Malware is any program or code that causes a computer to behave in a manner not intended by the user. Many types of malware are often called viruses, although they have few if any of them have the necessary qualities to be in the virus category, most importantly self-replication. Worms may fall into the same category as viruses as they are self-replicating, but trojans, spyware, adware and jokes are not.
The term "Malware" comes from the first three letters of Malilcious and the last four of Software. Not all viruses and worms are maliciously destructive (some such as Welchia, CodeGreen and YahaSux even remove other worms and viruses and patch the operating system), and therefore are probably not malware by this stricter definition. A possible better term might be "Rogue Program".
There is a great amount of disagreement on how to classify the different types of malware. The following definitions are the ones that will be used by the Virus Encyclopedia.
A virus is not a program or executable file by itself, but rather a piece of code that spreads by adding itself to a program. When an infected program is executed, the virus code will be sent to a file, a certain number of files, a file or files in a certain location or all files on the computer, depending on how the virus was coded. These newly infected files will be able to infect other files (noting this is important, as there are some programs that "infect" files with junk code that cannot replicate once it is attached to the new host).
This term is popularly used for anything that goes wrong with a computer. Even people who are more technically minded may use the term "virus" for all types of malware, probably because its popular meaning has become so ingrained in the culture that its misuse cannot be avoided.
A worm is a self-replicating program that sends copies of itself from one computer to another, primarily through networks. The most visible type of these is the email worm, as millions of copies of these are sent out each day and they clog email inboxes. While only a handful of viruses cause damage in the millions of dollars, worms are often reported to cause damage in the tens of billions. It is named for the "Tapeworm" of John Brunner's Shockwave.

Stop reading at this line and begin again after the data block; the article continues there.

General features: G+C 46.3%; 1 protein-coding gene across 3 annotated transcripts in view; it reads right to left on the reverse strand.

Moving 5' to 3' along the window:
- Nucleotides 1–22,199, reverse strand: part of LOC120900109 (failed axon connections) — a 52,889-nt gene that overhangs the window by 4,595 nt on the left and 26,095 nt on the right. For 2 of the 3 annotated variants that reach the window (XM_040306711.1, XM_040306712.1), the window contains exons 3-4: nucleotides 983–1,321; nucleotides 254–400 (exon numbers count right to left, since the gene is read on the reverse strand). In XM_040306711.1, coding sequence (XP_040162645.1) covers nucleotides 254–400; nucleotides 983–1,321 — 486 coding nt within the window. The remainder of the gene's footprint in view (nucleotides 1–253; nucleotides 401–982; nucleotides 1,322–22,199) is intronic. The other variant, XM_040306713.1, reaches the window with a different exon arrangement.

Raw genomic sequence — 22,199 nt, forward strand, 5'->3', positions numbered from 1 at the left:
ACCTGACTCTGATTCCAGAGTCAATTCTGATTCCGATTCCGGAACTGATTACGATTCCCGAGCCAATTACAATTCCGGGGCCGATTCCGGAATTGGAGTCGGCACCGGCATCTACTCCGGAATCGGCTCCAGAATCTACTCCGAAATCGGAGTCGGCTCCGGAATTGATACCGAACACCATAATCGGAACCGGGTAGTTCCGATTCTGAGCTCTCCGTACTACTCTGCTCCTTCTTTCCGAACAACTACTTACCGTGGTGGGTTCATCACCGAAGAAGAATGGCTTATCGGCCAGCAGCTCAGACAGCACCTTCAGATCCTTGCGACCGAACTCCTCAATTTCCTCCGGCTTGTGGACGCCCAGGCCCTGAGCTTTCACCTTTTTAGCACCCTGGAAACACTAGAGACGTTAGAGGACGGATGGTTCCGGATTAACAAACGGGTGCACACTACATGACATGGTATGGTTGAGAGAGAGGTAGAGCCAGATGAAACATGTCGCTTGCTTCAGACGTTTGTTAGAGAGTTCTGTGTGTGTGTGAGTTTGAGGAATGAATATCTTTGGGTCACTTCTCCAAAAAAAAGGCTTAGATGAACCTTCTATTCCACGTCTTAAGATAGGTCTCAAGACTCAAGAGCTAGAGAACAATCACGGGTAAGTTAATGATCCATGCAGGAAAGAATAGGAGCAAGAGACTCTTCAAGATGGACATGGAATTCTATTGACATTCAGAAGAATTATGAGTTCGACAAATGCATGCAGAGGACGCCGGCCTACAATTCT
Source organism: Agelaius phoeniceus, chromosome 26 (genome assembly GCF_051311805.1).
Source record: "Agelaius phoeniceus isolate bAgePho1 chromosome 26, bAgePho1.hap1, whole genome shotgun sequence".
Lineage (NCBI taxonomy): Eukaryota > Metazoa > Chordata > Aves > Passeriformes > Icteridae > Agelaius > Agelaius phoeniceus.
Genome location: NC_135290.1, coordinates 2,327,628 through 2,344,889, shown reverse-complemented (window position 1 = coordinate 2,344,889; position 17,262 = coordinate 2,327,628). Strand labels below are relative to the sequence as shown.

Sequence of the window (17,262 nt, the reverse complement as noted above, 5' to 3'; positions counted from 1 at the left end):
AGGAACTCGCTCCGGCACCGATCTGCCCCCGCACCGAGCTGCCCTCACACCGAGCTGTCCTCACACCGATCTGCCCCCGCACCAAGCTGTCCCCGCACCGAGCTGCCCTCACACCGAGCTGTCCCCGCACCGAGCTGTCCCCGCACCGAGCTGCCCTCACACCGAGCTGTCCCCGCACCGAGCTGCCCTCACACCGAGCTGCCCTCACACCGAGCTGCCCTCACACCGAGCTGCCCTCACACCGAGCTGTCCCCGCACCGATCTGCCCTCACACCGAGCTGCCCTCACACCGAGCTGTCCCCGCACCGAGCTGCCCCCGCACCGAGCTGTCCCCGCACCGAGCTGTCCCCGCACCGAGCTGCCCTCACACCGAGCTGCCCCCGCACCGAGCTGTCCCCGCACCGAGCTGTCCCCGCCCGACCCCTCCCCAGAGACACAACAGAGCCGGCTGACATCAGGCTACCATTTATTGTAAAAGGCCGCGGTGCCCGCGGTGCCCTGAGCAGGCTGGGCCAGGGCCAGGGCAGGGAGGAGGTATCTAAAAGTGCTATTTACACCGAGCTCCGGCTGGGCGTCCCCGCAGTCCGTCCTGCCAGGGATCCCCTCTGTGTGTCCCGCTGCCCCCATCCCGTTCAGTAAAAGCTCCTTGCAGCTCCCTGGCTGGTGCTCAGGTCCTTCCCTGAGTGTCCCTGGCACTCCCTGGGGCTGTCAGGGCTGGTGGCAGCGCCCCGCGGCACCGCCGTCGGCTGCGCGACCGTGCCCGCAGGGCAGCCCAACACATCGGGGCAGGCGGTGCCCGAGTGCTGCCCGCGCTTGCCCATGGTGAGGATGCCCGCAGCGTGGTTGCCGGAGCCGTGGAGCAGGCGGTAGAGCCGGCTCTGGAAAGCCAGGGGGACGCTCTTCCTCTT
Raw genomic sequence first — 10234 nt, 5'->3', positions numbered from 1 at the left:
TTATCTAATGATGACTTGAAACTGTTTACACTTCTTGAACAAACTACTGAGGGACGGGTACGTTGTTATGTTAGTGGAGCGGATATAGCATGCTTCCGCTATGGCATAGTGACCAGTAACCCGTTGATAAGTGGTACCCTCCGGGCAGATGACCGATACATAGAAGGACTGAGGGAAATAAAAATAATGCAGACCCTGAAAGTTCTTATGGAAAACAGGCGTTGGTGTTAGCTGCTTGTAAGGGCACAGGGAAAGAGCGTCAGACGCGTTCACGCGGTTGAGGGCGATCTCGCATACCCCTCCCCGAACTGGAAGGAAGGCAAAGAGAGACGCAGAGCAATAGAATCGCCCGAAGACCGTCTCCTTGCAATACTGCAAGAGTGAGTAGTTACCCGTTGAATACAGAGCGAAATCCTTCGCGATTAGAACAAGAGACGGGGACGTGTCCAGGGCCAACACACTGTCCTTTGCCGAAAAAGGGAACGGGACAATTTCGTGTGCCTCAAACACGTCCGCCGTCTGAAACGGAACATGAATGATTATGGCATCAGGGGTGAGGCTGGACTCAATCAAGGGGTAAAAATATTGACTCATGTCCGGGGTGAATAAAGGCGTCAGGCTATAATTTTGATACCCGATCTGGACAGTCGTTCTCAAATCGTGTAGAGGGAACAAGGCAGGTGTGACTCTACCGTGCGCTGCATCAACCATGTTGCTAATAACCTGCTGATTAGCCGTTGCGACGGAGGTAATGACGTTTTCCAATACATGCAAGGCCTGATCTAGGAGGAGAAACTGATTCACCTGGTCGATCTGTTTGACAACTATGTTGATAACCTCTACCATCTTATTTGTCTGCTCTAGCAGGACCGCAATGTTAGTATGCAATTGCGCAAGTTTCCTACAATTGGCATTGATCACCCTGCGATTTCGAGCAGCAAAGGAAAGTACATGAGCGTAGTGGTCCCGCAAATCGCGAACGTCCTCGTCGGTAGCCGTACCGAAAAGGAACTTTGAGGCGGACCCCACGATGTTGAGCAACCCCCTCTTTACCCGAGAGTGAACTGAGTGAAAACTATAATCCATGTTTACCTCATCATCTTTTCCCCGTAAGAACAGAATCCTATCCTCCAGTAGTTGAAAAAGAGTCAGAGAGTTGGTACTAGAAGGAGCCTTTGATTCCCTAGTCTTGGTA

A Rabbit is a program that replicates many times on one system, usually until it runs out of memory or disk space. One widely circulated story of a program that behaves this way is the Rabbit that dates to 1974. Q The Misanthrope wrote a Rabbit-like program in 1972 while in grade 7. Some reports of Rabbit-like programs date as far back as the 1960's.
Another definition of rabbit is a program that exists as only one copy and "hops" around the network. The Virus Encyclopedia will be using the first definition Rabbit.
This is a theoretical type of program that would exist as separate components on two or more different computers. The "Tapeworm" of John Brunner's Shockwave Rider actually resembles an Octopus more than a worm.
The term "trojan horse" or simply trojan can describe a wide range of non-spreading malicious programs. The term trojan alludes to the wooden horse of Troy that the Greeks used to gain entrance to the city. The original definition was a desirable-looking program that would entice the user to run it and do destructive or otherwise undesirable things to the computer. This definition could possibly encompass nearly all malware, as viruses usually need to be executed by the user in order to infect files, and most email, instant message and peer-to-peer worms require the user to execute them, but these take everything else into their own hands once executed. The Christmas tree worm was considered a trojan by some because it required the user to open it.